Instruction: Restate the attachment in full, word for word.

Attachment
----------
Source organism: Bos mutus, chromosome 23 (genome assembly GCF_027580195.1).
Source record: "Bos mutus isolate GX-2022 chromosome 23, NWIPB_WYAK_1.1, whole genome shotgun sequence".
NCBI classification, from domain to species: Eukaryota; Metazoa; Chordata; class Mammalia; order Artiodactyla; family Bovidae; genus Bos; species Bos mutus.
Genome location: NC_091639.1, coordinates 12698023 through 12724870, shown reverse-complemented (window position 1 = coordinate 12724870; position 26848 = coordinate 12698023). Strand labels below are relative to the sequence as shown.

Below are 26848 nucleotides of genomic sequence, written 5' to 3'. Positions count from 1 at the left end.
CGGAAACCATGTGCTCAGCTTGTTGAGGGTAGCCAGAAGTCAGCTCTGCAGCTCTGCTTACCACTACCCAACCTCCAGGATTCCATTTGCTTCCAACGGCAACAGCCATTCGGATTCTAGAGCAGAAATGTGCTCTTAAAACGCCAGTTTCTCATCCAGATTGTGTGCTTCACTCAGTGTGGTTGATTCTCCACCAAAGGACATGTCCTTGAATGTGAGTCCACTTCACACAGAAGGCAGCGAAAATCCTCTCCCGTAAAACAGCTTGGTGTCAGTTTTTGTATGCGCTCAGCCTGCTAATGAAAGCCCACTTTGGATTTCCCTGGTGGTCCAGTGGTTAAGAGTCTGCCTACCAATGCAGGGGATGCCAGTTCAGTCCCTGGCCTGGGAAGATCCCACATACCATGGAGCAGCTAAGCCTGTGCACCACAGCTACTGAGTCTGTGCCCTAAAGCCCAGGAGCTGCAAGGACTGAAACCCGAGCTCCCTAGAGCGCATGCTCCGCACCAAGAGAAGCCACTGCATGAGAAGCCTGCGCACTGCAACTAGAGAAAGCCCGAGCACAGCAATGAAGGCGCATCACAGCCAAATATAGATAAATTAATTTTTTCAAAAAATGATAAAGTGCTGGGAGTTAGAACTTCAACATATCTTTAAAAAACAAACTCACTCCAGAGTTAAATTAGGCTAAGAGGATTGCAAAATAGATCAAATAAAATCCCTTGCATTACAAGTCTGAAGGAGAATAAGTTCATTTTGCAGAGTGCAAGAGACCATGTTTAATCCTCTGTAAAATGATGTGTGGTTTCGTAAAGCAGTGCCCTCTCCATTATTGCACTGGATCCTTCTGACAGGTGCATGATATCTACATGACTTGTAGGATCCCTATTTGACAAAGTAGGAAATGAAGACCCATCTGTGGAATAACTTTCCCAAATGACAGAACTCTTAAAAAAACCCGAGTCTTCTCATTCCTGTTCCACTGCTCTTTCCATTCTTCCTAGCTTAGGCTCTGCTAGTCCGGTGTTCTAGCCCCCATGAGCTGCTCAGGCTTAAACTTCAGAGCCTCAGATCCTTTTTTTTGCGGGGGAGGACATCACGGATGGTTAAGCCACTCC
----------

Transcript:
Source organism: Bos mutus, chromosome 23 (genome assembly GCF_027580195.1).
Source record: "Bos mutus isolate GX-2022 chromosome 23, NWIPB_WYAK_1.1, whole genome shotgun sequence".
NCBI classification, from domain to species: Eukaryota; Metazoa; Chordata; class Mammalia; order Artiodactyla; family Bovidae; genus Bos; species Bos mutus.
Genome location: NC_091639.1, coordinates 12698023 through 12724870, shown reverse-complemented (window position 1 = coordinate 12724870; position 26848 = coordinate 12698023). Strand labels below are relative to the sequence as shown.

Below are 26848 nucleotides of genomic sequence, written 5' to 3'. Positions count from 1 at the left end.
CGGAAACCATGTGCTCAGCTTGTTGAGGGTAGCCAGAAGTCAGCTCTGCAGCTCTGCTTACCACTACCCAACCTCCAGGATTCCATTTGCTTCCAACGGCAACAGCCATTCGGATTCTAGAGCAGAAATGTGCTCTTAAAACGCCAGTTTCTCATCCAGATTGTGTGCTTCACTCAGTGTGGTTGATTCTCCACCAAAGGACATGTCCTTGAATGTGAGTCCACTTCACACAGAAGGCAGCGAAAATCCTCTCCCGTAAAACAGCTTGGTGTCAGTTTTTGTATGCGCTCAGCCTGCTAATGAAAGCCCACTTTGGATTTCCCTGGTGGTCCAGTGGTTAAGAGTCTGCCTACCAATGCAGGGGATGCCAGTTCAGTCCCTGGCCTGGGAAGATCCCACATACCATGGAGCAGCTAAGCCTGTGCACCACAGCTACTGAGTCTGTGCCCTAAAGCCCAGGAGCTGCAAGGACTGAAACCCGAGCTCCCTAGAGCGCATGCTCCGCACCAAGAGAAGCCACTGCATGAGAAGCCTGCGCACTGCAACTAGAGAAAGCCCGAGCACAGCAATGAAGGCGCATCACAGCCAAATATAGATAAATTAATTTTTTCAAAAAATGATAAAGTGCTGGGAGTTAGAACTTCAACATATCTTTAAAAAACAAACTCACTCCAGAGTTAAATTAGGCTAAGAGGATTGCAAAATAGATCAAATAAAATCCCTTGCATTACAAGTCTGAAGGAGAATAAGTTCATTTTGCAGAGTGCAAGAGACCATGTTTAATCCTCTGTAAAATGATGTGTGGTTTCGTAAAGCAGTGCCCTCTCCATTATTGCACTGGATCCTTCTGACAGGTGCATGATATCTACATGACTTGTAGGATCCCTATTTGACAAAGTAGGAAATGAAGACCCATCTGTGGAATAACTTTCCCAAATGACAGAACTCTTAAAAAAACCCGAGTCTTCTCATTCCTGTTCCACTGCTCTTTCCATTCTTCCTAGCTTAGGCTCTGCTAGTCCGGTGTTCTAGCCCCCATGAGCTGCTCAGGCTTAAACTTCAGAGCCTCAGATCCTTTTTTTTGCGGGGGAGGACATCACGGATGGTTAAGCCACTCC